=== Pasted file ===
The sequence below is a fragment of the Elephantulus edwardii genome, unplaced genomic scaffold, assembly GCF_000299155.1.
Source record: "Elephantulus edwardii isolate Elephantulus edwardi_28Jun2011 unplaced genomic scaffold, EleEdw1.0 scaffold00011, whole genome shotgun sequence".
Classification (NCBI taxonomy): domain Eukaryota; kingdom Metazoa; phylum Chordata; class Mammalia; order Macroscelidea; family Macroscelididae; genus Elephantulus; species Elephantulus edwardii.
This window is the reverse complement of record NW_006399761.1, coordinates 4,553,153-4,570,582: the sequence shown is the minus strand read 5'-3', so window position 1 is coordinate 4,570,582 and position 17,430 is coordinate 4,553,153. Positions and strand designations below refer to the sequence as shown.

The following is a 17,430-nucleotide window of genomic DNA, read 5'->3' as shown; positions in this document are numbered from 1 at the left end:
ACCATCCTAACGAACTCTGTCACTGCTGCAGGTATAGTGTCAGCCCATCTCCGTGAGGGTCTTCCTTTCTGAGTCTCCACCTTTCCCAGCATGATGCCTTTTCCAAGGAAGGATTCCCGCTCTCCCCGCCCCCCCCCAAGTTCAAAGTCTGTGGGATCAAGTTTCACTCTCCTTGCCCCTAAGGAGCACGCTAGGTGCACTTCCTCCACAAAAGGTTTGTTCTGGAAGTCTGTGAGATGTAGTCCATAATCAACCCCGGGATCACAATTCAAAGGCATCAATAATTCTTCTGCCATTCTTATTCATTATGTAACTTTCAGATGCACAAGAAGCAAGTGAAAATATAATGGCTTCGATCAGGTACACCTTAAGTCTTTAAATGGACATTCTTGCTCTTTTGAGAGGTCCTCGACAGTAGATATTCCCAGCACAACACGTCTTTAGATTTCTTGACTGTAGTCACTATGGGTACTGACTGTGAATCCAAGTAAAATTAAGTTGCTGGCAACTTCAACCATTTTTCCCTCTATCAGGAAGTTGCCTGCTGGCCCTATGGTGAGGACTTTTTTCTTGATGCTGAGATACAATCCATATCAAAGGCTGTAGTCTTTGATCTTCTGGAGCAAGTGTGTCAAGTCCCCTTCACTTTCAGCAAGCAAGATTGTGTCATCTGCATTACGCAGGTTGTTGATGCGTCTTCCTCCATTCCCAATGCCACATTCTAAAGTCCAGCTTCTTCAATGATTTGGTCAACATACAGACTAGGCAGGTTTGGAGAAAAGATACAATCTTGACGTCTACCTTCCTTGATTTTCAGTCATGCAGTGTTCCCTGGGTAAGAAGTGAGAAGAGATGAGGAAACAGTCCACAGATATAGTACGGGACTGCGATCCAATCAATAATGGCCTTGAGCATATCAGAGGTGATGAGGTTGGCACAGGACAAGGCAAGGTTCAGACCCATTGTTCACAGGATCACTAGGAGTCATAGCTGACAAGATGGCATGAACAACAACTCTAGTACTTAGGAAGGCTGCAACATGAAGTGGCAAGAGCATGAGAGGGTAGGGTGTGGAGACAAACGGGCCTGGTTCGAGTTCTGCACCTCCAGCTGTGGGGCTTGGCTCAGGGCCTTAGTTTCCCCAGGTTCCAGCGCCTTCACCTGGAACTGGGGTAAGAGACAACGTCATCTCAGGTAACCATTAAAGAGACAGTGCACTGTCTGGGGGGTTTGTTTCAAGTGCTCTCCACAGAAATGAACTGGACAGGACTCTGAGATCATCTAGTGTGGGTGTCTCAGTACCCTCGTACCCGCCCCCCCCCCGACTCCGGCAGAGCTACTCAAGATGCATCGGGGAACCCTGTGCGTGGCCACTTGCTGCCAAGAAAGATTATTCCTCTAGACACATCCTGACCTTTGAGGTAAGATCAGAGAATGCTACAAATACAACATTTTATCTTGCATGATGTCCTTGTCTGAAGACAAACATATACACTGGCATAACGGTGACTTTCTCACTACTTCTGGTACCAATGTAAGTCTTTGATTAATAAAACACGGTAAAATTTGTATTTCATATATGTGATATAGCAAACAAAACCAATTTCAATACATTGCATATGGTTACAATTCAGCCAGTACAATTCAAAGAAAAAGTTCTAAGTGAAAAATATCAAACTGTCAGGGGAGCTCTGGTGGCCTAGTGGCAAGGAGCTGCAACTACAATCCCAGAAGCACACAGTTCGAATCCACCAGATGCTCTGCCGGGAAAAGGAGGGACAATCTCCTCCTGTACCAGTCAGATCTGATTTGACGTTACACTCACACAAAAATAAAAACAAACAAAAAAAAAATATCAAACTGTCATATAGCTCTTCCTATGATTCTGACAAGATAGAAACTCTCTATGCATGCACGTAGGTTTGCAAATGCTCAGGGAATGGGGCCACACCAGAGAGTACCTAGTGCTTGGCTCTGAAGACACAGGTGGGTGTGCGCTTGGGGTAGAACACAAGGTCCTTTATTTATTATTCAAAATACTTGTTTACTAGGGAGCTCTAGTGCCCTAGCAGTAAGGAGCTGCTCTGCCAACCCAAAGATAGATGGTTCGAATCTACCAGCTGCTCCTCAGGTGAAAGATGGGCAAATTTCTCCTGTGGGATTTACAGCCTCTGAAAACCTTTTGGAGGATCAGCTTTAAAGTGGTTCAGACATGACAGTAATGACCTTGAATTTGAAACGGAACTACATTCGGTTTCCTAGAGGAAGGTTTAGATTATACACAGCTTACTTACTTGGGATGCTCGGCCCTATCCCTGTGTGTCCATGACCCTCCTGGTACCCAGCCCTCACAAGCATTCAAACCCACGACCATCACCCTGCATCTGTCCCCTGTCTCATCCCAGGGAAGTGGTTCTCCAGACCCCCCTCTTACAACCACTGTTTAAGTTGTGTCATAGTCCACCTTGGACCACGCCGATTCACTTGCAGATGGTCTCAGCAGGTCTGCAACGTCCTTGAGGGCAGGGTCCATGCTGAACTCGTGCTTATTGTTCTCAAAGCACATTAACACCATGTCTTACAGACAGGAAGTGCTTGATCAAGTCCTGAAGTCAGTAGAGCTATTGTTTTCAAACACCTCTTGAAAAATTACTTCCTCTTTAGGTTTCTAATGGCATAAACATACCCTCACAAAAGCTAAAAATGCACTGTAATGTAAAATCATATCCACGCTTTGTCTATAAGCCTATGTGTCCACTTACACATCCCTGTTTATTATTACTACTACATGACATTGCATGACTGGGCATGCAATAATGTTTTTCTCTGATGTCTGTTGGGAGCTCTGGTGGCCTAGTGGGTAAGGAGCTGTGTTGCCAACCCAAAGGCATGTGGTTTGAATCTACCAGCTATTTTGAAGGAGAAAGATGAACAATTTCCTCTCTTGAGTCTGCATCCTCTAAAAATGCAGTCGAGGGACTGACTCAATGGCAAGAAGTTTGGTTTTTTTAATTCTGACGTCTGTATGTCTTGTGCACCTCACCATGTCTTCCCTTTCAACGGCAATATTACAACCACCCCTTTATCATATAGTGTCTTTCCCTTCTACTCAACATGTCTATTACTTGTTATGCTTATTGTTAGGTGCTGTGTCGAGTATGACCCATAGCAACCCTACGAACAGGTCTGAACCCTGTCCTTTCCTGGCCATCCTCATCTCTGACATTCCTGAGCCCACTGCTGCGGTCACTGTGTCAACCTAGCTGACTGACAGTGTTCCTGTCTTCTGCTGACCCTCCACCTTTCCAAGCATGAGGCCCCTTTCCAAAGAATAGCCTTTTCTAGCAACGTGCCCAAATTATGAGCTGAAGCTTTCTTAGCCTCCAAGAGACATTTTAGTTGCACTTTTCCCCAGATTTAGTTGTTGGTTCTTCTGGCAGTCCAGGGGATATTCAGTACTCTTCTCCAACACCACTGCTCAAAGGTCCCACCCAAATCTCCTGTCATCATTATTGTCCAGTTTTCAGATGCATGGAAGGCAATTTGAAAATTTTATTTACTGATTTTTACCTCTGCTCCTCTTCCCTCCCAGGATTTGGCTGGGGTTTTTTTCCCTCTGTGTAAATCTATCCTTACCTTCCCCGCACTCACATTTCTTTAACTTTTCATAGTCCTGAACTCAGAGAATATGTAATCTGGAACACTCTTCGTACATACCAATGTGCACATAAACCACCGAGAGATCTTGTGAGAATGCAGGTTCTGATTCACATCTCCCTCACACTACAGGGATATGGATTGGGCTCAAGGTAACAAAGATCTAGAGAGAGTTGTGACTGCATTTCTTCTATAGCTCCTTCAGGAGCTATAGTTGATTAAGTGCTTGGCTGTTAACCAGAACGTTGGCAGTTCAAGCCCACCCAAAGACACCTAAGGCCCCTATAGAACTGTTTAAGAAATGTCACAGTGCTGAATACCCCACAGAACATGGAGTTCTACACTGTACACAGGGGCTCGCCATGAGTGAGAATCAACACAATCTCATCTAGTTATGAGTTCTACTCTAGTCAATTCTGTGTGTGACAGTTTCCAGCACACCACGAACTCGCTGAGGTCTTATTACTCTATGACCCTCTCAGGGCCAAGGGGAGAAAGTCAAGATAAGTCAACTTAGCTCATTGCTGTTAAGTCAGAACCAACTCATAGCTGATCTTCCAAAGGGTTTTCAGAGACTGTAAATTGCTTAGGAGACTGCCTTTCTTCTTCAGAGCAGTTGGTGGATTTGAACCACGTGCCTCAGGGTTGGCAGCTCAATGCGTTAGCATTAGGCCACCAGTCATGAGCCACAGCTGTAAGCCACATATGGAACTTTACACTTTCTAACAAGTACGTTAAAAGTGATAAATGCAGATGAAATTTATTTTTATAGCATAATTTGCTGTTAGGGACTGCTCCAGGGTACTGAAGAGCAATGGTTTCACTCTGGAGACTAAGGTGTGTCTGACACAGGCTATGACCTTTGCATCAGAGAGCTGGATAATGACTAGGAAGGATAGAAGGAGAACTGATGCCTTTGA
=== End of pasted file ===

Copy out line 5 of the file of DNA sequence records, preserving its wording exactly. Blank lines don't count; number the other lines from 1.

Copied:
The following is a 17,430-nucleotide window of genomic DNA, read 5'->3' as shown; positions in this document are numbered from 1 at the left end: